The 1980s marked a new era of immigration to the United States, as the U.S. government, under President Carter, expanded its recognition of refugees (see also: Increased Asylum as U.N. Definition of Refugee Adopted, 1980) beyond those fleeing communist regimes.
Concurrently, many Central American countries were undergoing widespread social unrest. Large-scale Marxist movements clashed with military and paramilitary forces, many of them supported by the U.S. military. Despite the 1980 Refugee Act, newly elected President Reagan and his administration denied asylum to those fleeing to the U.S. on the grounds that Central American governments were not violating human rights. Despite these efforts, nearly a million Central American migrants entered the United States, many without documentation.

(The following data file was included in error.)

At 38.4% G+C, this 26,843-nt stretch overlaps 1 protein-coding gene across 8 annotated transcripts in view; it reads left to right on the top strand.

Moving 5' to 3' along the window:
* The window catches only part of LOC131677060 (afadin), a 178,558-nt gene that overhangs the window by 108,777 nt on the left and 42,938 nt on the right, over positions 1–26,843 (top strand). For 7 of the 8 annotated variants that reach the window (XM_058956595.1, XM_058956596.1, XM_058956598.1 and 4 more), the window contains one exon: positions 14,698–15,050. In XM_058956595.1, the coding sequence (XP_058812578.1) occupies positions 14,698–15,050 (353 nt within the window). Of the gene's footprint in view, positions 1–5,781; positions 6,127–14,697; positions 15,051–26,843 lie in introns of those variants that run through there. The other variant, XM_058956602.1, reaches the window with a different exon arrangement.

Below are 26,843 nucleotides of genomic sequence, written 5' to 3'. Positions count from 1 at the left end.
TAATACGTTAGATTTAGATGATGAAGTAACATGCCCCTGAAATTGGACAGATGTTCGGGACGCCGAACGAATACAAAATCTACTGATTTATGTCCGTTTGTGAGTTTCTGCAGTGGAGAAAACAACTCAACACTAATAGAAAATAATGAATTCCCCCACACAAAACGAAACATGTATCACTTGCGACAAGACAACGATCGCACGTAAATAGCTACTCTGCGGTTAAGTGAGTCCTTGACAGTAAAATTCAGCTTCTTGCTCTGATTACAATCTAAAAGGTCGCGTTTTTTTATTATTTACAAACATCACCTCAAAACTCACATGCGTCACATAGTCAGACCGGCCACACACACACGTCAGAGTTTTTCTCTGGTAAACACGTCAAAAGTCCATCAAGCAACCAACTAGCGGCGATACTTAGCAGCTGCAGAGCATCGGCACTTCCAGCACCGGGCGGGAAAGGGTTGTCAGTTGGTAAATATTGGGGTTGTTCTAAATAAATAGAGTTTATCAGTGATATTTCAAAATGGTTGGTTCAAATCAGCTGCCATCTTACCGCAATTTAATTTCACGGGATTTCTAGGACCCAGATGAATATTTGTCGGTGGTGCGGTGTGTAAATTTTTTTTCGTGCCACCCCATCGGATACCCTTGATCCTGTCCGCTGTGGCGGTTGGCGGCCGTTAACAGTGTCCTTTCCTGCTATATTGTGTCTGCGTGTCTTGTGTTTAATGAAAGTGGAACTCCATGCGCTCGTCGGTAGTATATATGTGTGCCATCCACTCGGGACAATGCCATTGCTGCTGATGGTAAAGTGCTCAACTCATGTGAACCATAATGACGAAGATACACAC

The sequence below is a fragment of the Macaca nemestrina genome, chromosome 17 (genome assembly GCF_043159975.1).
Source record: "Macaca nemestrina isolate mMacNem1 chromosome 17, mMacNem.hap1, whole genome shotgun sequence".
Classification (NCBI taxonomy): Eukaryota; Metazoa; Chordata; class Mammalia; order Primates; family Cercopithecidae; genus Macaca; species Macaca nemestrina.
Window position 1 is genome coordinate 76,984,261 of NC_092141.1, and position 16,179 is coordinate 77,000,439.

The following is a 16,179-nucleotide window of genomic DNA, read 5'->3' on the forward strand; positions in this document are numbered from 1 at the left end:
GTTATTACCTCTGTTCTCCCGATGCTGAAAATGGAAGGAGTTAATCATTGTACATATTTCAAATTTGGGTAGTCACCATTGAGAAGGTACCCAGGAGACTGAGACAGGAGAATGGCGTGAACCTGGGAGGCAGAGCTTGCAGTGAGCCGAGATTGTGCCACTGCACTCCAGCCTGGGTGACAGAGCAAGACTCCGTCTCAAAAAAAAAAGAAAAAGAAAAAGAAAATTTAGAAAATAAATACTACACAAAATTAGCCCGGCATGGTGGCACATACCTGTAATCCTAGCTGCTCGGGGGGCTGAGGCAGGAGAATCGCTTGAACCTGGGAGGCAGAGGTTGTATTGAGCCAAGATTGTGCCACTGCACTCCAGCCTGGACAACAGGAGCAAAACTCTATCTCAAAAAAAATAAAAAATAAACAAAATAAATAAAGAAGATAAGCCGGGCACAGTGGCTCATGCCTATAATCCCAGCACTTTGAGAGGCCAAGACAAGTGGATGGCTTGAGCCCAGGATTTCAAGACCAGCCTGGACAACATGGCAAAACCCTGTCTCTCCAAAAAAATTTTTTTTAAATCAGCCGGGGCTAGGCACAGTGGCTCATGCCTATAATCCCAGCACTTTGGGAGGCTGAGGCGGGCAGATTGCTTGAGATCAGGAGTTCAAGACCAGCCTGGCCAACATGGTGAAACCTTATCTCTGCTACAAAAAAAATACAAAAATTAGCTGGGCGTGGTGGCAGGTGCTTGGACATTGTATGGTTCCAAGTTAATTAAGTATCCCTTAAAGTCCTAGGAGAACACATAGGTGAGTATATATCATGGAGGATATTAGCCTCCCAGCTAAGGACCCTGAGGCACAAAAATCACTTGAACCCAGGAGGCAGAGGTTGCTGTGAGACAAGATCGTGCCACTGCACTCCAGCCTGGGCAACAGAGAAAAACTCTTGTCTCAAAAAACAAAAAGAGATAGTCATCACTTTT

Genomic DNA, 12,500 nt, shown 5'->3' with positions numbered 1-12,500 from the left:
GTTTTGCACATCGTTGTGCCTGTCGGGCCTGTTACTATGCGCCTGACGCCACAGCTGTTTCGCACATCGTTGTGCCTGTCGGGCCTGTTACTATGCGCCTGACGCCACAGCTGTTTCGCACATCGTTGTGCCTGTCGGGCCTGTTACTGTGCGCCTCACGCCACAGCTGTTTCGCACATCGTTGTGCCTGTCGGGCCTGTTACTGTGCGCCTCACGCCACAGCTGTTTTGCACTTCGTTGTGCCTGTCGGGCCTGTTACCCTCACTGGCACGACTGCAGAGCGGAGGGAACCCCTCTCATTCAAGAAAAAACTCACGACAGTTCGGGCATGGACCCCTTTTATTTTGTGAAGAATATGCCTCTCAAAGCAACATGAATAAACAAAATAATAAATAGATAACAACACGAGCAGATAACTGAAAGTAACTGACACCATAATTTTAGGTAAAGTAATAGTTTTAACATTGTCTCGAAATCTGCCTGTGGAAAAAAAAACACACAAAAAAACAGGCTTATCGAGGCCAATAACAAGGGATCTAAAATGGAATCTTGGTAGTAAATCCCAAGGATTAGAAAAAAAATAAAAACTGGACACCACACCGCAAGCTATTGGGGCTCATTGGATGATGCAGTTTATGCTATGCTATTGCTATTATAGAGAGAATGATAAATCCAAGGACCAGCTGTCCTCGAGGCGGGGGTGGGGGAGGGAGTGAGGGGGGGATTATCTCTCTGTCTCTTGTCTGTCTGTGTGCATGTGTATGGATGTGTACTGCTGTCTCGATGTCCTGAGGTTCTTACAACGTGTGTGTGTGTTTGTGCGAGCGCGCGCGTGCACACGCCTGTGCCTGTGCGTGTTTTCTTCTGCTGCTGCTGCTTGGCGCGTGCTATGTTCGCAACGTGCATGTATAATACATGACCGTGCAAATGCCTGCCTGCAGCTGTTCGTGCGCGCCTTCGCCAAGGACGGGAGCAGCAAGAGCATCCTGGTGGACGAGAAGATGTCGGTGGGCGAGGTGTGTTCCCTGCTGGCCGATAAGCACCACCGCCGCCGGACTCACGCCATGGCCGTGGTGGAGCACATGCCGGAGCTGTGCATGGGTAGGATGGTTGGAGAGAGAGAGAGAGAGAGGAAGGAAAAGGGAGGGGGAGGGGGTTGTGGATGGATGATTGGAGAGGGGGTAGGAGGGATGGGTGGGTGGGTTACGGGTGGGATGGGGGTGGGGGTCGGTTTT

A solidarity network, known as the Sanctuary Movement, grew out of growing concerns for the United States’ role in Central America, the blockades placed on asylum seekers, and the large number of human rights violations. This movement worked to create safe spaces and support for refugees fleeing Central America.